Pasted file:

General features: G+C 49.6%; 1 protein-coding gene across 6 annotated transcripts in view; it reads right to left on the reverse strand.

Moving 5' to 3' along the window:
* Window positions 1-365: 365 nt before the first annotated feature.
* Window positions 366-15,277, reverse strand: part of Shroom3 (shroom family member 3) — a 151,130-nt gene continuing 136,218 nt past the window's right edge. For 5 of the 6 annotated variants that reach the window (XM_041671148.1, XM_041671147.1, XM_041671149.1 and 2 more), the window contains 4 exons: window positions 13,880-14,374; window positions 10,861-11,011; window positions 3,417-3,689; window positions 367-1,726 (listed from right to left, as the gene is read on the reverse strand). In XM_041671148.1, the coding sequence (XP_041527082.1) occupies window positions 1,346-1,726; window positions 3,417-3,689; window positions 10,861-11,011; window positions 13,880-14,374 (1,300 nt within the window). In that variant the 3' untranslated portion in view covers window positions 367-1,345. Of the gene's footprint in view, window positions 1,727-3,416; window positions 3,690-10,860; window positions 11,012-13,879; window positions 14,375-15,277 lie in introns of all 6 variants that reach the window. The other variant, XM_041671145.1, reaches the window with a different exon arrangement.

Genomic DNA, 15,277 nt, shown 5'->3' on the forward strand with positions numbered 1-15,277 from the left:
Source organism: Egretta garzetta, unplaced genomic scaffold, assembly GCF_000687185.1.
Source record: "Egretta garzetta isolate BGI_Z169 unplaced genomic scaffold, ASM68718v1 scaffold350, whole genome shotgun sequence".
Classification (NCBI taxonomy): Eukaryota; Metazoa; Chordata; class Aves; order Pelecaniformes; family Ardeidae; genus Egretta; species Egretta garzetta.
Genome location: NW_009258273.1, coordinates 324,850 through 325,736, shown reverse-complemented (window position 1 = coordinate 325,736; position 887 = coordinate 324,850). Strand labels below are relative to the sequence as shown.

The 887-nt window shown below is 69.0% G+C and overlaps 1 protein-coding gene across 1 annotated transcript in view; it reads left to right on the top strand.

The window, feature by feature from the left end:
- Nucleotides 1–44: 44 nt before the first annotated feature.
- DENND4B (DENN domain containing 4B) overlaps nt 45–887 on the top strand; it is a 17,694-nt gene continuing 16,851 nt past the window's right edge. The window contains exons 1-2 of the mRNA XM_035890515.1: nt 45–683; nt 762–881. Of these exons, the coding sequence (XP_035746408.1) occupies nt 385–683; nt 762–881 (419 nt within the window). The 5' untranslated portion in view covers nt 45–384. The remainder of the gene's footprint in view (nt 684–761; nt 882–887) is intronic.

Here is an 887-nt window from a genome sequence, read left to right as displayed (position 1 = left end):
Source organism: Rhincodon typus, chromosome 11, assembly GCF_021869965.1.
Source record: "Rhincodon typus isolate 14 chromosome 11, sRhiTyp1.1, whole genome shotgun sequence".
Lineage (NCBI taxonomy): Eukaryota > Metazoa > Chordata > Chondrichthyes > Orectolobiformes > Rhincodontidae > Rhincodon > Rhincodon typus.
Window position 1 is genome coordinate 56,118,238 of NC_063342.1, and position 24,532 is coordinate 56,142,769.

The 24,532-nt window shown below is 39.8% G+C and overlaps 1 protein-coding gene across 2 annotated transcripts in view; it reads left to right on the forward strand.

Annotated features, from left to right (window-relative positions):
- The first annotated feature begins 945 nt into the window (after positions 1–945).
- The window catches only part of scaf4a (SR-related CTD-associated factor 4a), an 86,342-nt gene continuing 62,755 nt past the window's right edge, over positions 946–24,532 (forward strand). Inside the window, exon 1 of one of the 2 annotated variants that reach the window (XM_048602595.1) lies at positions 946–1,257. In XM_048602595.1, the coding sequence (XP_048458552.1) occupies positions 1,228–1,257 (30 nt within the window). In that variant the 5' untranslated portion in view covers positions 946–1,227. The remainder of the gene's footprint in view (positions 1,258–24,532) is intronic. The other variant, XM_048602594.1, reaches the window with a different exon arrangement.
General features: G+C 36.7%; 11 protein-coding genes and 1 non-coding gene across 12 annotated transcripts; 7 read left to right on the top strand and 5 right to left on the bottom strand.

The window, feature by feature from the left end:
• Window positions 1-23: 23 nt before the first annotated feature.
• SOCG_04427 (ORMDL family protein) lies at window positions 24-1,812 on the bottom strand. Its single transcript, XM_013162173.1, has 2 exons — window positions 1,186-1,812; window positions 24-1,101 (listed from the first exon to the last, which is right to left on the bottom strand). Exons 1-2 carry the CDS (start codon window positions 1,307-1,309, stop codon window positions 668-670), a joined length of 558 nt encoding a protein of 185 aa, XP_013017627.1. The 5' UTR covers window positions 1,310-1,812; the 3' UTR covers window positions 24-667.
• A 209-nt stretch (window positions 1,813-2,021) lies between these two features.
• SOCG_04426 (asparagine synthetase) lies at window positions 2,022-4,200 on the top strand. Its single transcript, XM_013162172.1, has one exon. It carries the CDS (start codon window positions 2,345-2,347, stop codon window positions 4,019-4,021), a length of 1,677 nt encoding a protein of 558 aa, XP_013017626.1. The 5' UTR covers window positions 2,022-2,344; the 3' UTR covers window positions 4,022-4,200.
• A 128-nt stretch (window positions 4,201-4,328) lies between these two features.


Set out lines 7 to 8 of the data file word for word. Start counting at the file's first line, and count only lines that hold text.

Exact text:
Source record: "Egretta garzetta isolate BGI_Z169 unplaced genomic scaffold, ASM68718v1 scaffold350, whole genome shotgun sequence".
Classification (NCBI taxonomy): Eukaryota; Metazoa; Chordata; class Aves; order Pelecaniformes; family Ardeidae; genus Egretta; species Egretta garzetta.